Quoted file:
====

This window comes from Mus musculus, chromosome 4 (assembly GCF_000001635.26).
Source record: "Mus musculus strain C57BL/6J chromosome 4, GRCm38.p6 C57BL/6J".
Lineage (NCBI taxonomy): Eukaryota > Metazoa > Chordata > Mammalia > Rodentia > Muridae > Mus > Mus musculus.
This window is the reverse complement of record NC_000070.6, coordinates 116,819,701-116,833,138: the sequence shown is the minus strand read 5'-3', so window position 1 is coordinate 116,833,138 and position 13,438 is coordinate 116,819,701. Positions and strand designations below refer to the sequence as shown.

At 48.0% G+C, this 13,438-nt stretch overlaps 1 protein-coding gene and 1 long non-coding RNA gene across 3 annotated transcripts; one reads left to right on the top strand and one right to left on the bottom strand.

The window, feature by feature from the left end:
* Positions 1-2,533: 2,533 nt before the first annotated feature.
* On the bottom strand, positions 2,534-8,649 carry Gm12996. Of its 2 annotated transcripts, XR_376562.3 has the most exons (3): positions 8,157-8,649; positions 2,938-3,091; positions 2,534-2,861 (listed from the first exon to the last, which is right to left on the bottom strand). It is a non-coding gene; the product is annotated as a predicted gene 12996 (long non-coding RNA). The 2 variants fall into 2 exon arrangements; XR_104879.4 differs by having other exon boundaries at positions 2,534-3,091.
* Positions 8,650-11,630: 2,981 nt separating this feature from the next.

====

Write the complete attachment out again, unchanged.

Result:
This window comes from Mus musculus, chromosome 4 (assembly GCF_000001635.26).
Source record: "Mus musculus strain C57BL/6J chromosome 4, GRCm38.p6 C57BL/6J".
Lineage (NCBI taxonomy): Eukaryota > Metazoa > Chordata > Mammalia > Rodentia > Muridae > Mus > Mus musculus.
This window is the reverse complement of record NC_000070.6, coordinates 116,819,701-116,833,138: the sequence shown is the minus strand read 5'-3', so window position 1 is coordinate 116,833,138 and position 13,438 is coordinate 116,819,701. Positions and strand designations below refer to the sequence as shown.

At 48.0% G+C, this 13,438-nt stretch overlaps 1 protein-coding gene and 1 long non-coding RNA gene across 3 annotated transcripts; one reads left to right on the top strand and one right to left on the bottom strand.

The window, feature by feature from the left end:
* Positions 1-2,533: 2,533 nt before the first annotated feature.
* On the bottom strand, positions 2,534-8,649 carry Gm12996. Of its 2 annotated transcripts, XR_376562.3 has the most exons (3): positions 8,157-8,649; positions 2,938-3,091; positions 2,534-2,861 (listed from the first exon to the last, which is right to left on the bottom strand). It is a non-coding gene; the product is annotated as a predicted gene 12996 (long non-coding RNA). The 2 variants fall into 2 exon arrangements; XR_104879.4 differs by having other exon boundaries at positions 2,534-3,091.
* Positions 8,650-11,630: 2,981 nt separating this feature from the next.